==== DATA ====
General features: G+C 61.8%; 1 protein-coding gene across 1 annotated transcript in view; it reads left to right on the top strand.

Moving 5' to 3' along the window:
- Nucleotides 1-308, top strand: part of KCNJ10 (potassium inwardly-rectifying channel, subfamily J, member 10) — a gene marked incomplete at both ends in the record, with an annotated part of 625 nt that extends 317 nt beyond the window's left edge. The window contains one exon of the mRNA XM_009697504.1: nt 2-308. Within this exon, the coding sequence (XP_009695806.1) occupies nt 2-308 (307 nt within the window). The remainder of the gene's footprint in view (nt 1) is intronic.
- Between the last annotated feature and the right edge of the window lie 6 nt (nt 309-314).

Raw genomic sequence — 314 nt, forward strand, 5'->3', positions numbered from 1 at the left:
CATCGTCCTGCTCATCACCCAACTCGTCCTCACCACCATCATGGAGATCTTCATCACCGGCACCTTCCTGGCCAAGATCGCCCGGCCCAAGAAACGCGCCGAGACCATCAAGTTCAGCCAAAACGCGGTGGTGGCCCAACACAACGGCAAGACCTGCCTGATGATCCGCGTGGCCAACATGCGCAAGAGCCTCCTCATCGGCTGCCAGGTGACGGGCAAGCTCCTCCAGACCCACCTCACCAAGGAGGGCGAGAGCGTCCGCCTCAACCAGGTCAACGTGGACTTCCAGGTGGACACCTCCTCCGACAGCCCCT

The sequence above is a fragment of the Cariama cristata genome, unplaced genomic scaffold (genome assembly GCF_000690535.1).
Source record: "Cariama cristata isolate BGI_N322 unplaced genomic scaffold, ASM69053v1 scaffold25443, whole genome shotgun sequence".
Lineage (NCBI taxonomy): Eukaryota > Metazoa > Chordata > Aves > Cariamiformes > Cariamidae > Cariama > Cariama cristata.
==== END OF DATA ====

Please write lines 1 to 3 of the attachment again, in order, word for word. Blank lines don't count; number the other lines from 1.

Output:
General features: G+C 61.8%; 1 protein-coding gene across 1 annotated transcript in view; it reads left to right on the top strand.

Moving 5' to 3' along the window:
- Nucleotides 1-308, top strand: part of KCNJ10 (potassium inwardly-rectifying channel, subfamily J, member 10) — a gene marked incomplete at both ends in the record, with an annotated part of 625 nt that extends 317 nt beyond the window's left edge. The window contains one exon of the mRNA XM_009697504.1: nt 2-308. Within this exon, the coding sequence (XP_009695806.1) occupies nt 2-308 (307 nt within the window). The remainder of the gene's footprint in view (nt 1) is intronic.